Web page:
Post PetyaWrap - How to Prevent Ransomware Attacks

Now that most have recovered from the hangover of the PetyaWrap ransomware attacks, it is Monday morning quarterback time. PetyaWrap was not a new ransomware with a zero day vulnerability, but rather a combination of three common vectors of attack that companies do not always take seriously. But securing your assets go beyond just your servers (aka EC2 instances); you also need to ensure your AWS Account is equally as secure.

Local Admin Rights & IAM
Let's be honest, most of us at some point in time have elevated our daily login accounts with the full powers of an Administrator. These powers may have even been extended to certain groups of individuals or departments and while this is easy and low maintenance for the Systems and/or Network Administrators, this type of configuration is wrought with danger. And just as you should never be utilizing an account with elevated account privileges to perform your daily tasks, so too should you never grant your applications the same level of power. In both cases, always grant the least privileges required to get the job done. And never use shared credentials.

When talking about your AWS Account, everyone should have their own unique IAM user account. You can then create an audit trail of who did what with Cloud Trail. You should further utilize IAM Roles which are not associated with a specific user or group. Instead, trusted entities assume roles, such as IAM users, applications, or AWS services such as EC2.

Network Segmentation & VPCs
Network segmentation in computer networking is the act or profession of splitting a computer network into subnetworks, each being a network segment. Advantages of such splitting are primarily for boosting performance and improving security. This, of course, does add complexity to your network and application. However, the time you spend in building out your network correctly now will pay dividends over having to rebuild your network after it has been compromised - not to mention dealing with other fallouts from the compromise.

Again, AWS makes this incredibly easy through the use of VPCs or Virtual Private Clouds. By using unique VPCs for each project, function, or even environments, you create network segmentation to ensure that the blast radius of any issue is minimized. For a more in-depth discussion, take a look at our earlier blog entry titled AWS Best Practices: 3-Tier Infrastructure. Coupled with CloudFormation to automate the creation of these VPCs and you have a quick and repeatable solution. Once you have written your initial configuration template, you can iterate and stack your CloudFormations.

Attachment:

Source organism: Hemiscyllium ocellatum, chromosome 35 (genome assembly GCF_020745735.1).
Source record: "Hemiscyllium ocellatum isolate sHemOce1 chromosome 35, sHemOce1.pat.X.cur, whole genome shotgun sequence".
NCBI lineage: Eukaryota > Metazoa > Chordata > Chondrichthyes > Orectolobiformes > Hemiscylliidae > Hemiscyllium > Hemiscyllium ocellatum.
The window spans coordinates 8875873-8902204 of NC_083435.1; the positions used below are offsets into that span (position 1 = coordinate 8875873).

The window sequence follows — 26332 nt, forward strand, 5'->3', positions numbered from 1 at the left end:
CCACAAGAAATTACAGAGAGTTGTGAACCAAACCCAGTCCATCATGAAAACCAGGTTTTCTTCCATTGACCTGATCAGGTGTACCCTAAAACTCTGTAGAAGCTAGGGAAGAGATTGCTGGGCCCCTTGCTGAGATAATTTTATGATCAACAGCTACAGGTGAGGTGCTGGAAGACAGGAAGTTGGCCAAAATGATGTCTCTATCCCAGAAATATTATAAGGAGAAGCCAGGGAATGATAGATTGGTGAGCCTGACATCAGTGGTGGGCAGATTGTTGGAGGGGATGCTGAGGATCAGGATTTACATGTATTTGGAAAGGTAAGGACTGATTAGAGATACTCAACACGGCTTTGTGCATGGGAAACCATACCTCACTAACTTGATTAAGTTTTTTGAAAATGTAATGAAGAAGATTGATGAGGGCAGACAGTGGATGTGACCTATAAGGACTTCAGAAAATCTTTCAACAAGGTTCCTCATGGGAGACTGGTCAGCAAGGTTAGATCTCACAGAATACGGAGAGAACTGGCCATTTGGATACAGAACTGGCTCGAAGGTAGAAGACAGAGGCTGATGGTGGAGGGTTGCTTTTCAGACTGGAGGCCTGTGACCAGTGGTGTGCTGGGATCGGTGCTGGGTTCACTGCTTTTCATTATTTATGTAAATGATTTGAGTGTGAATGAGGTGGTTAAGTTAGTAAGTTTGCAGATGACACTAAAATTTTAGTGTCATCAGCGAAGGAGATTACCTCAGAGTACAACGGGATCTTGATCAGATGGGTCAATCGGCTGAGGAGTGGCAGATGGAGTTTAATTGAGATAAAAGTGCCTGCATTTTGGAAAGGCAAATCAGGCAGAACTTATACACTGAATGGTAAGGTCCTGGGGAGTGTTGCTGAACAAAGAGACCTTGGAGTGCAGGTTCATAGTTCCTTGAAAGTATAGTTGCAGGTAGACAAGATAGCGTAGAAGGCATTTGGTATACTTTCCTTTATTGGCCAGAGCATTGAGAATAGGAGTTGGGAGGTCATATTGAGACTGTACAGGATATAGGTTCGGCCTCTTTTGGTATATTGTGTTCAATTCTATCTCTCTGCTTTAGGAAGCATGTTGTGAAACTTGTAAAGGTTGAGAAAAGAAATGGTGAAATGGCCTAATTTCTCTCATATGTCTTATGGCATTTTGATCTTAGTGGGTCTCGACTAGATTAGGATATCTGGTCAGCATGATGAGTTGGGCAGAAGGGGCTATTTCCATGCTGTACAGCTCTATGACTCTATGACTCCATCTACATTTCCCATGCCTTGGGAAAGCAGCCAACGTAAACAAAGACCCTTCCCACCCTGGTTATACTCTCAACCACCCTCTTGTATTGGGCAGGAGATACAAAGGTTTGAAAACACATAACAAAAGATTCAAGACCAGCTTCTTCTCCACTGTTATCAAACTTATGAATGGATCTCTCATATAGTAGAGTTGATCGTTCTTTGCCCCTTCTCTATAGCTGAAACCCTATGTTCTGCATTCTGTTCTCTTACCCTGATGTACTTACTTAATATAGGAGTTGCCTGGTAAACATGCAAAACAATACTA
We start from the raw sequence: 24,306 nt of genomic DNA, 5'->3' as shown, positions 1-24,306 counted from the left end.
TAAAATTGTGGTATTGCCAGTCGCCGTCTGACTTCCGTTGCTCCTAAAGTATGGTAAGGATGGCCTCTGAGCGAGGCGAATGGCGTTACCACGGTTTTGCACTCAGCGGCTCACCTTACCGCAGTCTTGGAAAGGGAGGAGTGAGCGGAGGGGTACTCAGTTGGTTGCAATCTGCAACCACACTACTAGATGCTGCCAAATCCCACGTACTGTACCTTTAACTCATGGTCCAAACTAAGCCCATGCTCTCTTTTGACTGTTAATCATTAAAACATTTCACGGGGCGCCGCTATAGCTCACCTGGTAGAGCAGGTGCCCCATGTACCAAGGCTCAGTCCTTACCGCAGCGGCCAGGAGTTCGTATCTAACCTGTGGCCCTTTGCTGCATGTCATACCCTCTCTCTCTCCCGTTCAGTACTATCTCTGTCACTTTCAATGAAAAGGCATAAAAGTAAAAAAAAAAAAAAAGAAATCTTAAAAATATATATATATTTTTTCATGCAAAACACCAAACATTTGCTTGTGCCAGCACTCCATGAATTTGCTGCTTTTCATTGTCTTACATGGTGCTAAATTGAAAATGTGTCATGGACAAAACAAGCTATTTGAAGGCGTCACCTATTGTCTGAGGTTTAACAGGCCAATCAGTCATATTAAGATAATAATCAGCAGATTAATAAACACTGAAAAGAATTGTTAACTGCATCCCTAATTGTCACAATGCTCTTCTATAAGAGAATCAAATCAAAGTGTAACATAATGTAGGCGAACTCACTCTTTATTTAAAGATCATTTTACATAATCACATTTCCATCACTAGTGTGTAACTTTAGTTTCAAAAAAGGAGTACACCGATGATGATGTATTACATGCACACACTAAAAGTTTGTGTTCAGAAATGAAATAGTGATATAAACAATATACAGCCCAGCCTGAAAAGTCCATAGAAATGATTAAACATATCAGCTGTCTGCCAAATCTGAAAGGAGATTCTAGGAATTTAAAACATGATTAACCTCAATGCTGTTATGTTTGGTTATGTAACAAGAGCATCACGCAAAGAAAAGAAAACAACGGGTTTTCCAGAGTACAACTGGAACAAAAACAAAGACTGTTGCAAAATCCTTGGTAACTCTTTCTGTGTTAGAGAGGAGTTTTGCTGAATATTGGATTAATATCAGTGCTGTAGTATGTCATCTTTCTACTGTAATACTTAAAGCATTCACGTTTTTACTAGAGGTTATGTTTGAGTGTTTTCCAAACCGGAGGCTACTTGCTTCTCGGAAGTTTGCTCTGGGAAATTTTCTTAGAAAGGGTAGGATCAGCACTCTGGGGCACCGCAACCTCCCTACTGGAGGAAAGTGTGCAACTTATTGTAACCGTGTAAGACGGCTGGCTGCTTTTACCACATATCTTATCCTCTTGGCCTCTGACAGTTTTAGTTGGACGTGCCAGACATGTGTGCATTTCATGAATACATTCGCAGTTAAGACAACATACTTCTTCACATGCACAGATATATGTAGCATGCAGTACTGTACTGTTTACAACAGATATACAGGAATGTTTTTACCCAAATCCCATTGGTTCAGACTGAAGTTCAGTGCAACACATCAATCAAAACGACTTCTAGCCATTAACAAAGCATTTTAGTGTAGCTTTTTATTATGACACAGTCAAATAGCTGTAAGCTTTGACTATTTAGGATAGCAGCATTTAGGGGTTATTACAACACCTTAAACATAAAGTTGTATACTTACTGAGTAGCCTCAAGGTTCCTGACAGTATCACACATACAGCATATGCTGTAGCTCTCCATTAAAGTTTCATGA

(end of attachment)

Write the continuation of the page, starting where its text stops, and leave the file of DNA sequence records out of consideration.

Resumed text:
Inadequate Patching & Managed Services
Applying software patches is a necessary evil that all companies must perform. There are many methods to ensure the patching gets done, but wouldn't you like to ensure that not only is patching being performed in a timely manner but also be able to quickly produce documentation for an auditor? Fortunately, AWS has multiple services that now take care of these once tedious tasks. One of those services is EC2 Systems Manager, a management service that helps you automatically collect software inventory, apply OS patches, create system images, and more.

But what happens when you have legacy in-house applications that require a certain version of a software or Operating System distribution, which may no longer be supported? These applications should be carefully reviewed and rewritten as part of the migration into AWS. Why? The AWS cloud is designed in nature to be ephemeral. If an EC2 instance is registering a fault, simply terminate that instance and launch a replacement instance. No longer are we talking about hours of downtime. The previous tasks of troubleshooting, waiting for replacement parts, and data recovery that we all once knew are gone.

With proper solutions architecting and a sound migration strategy, Status10 can help you achieve your AWS cloud goals.

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